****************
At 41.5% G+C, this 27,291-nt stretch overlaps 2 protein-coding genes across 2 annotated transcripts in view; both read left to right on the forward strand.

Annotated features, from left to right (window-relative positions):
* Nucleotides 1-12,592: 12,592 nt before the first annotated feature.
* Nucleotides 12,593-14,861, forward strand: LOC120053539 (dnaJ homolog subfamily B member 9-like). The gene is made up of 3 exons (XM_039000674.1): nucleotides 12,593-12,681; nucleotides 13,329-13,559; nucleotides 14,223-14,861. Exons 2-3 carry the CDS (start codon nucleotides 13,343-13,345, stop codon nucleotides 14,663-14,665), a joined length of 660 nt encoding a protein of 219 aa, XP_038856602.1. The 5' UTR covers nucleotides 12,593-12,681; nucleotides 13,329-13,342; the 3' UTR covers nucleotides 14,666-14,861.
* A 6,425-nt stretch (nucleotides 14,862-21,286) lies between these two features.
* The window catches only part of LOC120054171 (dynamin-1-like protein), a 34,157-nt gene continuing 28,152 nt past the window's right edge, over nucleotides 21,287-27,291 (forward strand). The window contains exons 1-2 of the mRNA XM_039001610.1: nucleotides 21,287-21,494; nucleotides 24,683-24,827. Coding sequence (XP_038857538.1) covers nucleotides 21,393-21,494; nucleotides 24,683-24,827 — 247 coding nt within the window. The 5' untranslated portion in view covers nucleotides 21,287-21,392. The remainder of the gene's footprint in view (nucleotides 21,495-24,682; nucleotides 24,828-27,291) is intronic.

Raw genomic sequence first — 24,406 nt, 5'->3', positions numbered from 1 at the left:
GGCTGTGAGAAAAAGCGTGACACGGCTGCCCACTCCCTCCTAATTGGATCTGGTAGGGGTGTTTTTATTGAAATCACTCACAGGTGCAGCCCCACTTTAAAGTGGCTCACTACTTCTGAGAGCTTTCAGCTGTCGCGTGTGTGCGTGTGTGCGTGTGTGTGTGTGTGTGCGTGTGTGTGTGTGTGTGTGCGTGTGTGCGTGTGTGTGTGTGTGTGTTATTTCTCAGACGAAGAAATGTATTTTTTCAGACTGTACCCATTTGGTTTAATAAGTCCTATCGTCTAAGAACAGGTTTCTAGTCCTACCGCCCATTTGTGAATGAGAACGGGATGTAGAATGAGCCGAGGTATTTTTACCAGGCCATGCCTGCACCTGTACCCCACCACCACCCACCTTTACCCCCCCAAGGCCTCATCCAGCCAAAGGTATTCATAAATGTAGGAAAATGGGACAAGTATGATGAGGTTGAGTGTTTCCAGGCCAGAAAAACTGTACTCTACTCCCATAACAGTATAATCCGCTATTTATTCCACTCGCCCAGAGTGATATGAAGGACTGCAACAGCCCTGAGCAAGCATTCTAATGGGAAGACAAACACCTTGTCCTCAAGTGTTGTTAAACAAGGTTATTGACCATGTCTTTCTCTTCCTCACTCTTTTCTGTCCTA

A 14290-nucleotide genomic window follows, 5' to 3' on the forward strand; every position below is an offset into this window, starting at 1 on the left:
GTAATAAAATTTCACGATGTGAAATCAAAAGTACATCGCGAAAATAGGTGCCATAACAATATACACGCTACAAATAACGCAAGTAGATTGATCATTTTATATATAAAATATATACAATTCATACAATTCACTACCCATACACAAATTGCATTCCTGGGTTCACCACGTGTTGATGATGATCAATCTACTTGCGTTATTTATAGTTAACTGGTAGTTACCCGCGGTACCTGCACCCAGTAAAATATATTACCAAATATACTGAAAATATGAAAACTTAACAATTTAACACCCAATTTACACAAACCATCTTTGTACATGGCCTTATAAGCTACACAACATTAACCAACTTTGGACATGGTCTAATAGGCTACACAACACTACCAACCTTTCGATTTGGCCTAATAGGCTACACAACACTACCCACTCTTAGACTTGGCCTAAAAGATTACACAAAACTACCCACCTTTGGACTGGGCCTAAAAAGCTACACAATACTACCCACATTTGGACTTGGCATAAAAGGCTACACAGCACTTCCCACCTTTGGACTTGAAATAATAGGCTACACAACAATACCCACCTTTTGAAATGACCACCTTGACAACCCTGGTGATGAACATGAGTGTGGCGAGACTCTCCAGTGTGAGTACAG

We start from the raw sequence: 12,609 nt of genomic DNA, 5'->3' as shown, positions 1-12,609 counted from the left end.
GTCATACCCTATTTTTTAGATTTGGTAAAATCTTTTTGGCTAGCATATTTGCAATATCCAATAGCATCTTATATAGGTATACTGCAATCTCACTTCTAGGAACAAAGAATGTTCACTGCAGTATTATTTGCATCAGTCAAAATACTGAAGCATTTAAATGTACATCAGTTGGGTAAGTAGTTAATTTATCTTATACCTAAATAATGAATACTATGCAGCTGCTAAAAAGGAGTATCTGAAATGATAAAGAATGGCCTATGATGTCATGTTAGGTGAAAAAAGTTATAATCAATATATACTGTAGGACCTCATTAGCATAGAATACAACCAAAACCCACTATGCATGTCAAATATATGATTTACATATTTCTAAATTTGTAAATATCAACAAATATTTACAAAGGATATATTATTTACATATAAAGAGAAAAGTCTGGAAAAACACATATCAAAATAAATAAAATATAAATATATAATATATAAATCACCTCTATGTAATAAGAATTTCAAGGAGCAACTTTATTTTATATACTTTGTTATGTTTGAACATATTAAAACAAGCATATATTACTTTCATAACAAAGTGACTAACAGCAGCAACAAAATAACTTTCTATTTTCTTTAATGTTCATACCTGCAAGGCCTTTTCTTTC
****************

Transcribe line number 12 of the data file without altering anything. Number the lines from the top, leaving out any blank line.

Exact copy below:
GTCATACCCTATTTTTTAGATTTGGTAAAATCTTTTTGGCTAGCATATTTGCAATATCCAATAGCATCTTATATAGGTATACTGCAATCTCACTTCTAGGAACAAAGAATGTTCACTGCAGTATTATTTGCATCAGTCAAAATACTGAAGCATTTAAATGTACATCAGTTGGGTAAGTAGTTAATTTATCTTATACCTAAATAATGAATACTATGCAGCTGCTAAAAAGGAGTATCTGAAATGATAAAGAATGGCCTATGATGTCATGTTAGGTGAAAAAAGTTATAATCAATATATACTGTAGGACCTCATTAGCATAGAATACAACCAAAACCCACTATGCATGTCAAATATATGATTTACATATTTCTAAATTTGTAAATATCAACAAATATTTACAAAGGATATATTATTTACATATAAAGAGAAAAGTCTGGAAAAACACATATCAAAATAAATAAAATATAAATATATAATATATAAATCACCTCTATGTAATAAGAATTTCAAGGAGCAACTTTATTTTATATACTTTGTTATGTTTGAACATATTAAAACAAGCATATATTACTTTCATAACAAAGTGACTAACAGCAGCAACAAAATAACTTTCTATTTTCTTTAATGTTCATACCTGCAAGGCCTTTTCTTTC